November 1, 2019
On October 10, in HZNP Medicines LLC v. Actavis Laboratories UT, Inc., the Federal Circuit affirmed a district court holding that patent claims that include the transitional phrase “consisting essentially of” are indefinite where the “basic and novel characteristics of the claimed invention” were found to be indefinite. Secondarily, the court further addressed what qualifies as induced infringement for pharmaceutical products with instructions for use, holding that instructions that do not require each step in a patented method are not sufficient evidence of intent to induce infringement.
Horizon (for whom HZNP Medicines was substituted as plaintiff-appellant during the pendency of the appeal) was the assignee of patents that claimed pharmaceutical formulations and methods of use for treating osteoarthritis.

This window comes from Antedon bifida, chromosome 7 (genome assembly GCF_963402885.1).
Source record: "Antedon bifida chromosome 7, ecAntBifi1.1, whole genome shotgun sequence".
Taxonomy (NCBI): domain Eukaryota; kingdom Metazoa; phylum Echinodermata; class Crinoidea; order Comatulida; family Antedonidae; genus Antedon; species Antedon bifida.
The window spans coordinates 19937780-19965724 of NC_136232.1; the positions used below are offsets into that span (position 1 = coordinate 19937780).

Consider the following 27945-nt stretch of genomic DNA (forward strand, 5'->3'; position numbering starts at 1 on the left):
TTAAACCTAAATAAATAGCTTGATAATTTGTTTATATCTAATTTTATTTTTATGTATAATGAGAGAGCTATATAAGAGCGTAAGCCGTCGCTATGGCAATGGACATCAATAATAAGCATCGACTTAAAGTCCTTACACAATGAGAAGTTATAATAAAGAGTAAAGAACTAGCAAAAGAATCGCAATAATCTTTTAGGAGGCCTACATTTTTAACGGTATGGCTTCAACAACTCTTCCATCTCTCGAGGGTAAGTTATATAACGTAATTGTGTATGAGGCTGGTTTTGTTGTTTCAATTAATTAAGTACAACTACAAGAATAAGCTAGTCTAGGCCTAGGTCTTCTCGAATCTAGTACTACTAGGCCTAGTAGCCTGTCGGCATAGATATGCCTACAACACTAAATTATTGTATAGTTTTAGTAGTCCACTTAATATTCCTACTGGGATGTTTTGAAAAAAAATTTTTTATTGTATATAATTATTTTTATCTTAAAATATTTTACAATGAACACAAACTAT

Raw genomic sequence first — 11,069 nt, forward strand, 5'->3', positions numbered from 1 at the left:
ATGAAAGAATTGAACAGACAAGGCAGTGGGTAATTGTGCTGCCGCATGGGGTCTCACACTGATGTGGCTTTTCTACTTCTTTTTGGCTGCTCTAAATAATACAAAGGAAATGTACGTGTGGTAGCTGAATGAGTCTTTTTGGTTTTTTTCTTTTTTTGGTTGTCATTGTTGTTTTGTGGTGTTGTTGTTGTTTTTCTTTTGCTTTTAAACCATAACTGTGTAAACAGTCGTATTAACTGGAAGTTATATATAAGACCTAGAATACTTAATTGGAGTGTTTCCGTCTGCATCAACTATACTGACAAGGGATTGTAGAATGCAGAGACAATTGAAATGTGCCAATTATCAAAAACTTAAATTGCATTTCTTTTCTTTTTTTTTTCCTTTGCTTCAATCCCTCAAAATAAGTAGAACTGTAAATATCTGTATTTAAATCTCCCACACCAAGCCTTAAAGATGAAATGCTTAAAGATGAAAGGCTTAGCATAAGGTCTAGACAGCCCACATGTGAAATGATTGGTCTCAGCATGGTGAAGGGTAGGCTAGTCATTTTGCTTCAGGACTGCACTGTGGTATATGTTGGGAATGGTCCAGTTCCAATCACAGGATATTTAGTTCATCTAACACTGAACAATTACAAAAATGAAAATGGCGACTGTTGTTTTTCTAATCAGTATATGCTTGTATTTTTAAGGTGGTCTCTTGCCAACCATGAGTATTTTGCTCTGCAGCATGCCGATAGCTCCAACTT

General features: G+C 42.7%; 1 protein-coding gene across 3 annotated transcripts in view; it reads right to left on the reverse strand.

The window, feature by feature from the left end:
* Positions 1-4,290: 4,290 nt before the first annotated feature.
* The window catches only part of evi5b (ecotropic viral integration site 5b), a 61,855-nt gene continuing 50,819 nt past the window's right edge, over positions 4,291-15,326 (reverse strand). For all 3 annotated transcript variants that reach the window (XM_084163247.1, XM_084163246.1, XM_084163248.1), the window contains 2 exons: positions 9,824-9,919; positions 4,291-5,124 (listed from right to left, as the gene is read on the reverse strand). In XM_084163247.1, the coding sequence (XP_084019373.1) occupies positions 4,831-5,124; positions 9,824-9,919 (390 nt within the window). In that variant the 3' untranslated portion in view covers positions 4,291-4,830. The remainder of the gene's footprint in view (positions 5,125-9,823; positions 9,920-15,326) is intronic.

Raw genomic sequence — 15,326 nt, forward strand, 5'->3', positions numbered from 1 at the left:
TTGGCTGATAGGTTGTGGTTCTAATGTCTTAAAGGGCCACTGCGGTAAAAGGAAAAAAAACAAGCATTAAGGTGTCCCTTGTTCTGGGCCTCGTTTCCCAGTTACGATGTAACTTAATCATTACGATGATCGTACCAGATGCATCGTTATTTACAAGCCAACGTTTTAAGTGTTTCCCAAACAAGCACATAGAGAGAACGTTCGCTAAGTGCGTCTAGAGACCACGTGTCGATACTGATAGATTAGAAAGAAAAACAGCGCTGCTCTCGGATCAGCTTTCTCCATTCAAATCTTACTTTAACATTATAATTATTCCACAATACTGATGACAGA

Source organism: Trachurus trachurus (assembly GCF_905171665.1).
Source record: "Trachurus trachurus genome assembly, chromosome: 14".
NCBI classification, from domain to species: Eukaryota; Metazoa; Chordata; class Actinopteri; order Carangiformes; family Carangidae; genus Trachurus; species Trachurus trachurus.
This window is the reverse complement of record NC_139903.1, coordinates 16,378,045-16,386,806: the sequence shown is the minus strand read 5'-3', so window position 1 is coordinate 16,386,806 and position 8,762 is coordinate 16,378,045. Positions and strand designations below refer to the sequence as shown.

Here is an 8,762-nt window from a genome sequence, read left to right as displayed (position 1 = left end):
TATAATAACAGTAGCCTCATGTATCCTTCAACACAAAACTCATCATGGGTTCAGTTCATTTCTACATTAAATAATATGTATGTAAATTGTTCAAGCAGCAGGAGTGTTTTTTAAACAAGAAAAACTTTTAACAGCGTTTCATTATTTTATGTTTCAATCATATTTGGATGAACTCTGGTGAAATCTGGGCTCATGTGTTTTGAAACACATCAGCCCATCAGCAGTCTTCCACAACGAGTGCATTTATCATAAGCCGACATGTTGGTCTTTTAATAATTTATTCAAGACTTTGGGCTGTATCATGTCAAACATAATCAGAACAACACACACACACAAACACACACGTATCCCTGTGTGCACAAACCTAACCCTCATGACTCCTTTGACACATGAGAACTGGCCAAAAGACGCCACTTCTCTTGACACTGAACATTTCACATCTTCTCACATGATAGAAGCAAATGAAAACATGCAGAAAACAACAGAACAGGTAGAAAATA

Horizon’s pharmaceutical formulation patent claims used the transitional phrase “consisting essentially of” in specifying various components of the formulation. Claim 49 was illustrative:
49. A topical formulation consisting essentially of:
1–2% w/w diclofenac sodium;
40–50% w/w DMSO;
23–29% w/w ethanol;
10–12% w/w propylene glycol;
hydroxypropyl cellulose; and
water to make 100% w/w, wherein the topical formulation has a viscosity of 500–5000 centipoise.
The transitional phrase “consisting essentially of” limits a claim to the listed components and those that do not materially affect the basic and novel characteristics of the claimed invention. But what are the “basic and novel characteristics of the claimed invention”?